Alexander Woolcott

Alexander Woolcott
Noel Coward called him a "caged cobra." Harpo Marx thought he looked like something that had gotten loose from a Macy's Thanksgiving Day Parade. Plump, owl-faced, acid-tongued Alexander Woollcott, one of the highest-paid critics in America by 1922, invited mockery just as he delivered it. He produced thousands of theater reviews, hundreds of magazine essays, and fifteen books, and his vituperative streak added a sharp sting to Algonquin humor.

Woollcott loved caricature. When he became New York World drama critic in the mid-1920s, he pored over the caricaturists' weekly submissions. Woollcott used this cryptic rendering by William Auerbach-Levy as a personal trademark, imprinting it on stationery, announcements, and book covers.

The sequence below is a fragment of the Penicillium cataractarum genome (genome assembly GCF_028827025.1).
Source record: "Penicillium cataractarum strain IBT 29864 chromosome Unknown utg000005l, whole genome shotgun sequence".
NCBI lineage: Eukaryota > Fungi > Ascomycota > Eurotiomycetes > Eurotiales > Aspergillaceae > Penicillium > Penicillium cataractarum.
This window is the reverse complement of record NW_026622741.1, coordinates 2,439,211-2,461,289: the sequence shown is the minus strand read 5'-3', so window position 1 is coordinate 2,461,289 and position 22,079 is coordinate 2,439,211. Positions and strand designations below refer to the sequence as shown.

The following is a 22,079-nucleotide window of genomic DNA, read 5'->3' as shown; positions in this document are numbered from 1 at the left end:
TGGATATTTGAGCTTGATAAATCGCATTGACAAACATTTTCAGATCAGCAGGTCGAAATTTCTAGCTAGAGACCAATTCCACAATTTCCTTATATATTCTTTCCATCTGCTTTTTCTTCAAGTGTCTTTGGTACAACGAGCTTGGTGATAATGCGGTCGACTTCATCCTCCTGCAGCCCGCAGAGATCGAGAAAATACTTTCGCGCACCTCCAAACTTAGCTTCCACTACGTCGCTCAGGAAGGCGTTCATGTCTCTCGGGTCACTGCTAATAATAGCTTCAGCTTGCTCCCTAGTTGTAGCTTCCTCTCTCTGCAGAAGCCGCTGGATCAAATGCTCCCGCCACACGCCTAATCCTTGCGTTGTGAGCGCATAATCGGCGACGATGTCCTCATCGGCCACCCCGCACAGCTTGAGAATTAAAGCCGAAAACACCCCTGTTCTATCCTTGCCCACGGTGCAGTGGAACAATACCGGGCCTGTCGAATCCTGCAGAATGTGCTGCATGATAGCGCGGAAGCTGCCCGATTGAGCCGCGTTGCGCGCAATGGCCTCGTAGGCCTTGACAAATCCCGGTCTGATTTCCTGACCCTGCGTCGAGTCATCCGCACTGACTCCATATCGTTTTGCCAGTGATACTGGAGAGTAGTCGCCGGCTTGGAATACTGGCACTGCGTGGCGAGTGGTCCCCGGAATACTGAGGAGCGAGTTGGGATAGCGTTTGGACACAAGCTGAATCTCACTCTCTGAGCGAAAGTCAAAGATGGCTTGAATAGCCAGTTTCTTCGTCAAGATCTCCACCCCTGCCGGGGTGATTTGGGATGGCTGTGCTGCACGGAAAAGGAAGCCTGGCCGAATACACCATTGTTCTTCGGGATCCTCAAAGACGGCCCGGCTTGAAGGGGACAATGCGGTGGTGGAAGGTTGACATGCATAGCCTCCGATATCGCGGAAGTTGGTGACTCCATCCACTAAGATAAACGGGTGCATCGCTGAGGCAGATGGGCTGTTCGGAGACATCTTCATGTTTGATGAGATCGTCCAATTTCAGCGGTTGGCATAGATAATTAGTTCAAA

Alexander Woollcott 18871943
William Auerbach-Levy (18891964)
Ink and pencil on paper, circa 19291939
Billy Rose Theatre Collection, The New York Public Library for the Performing Arts, New York City


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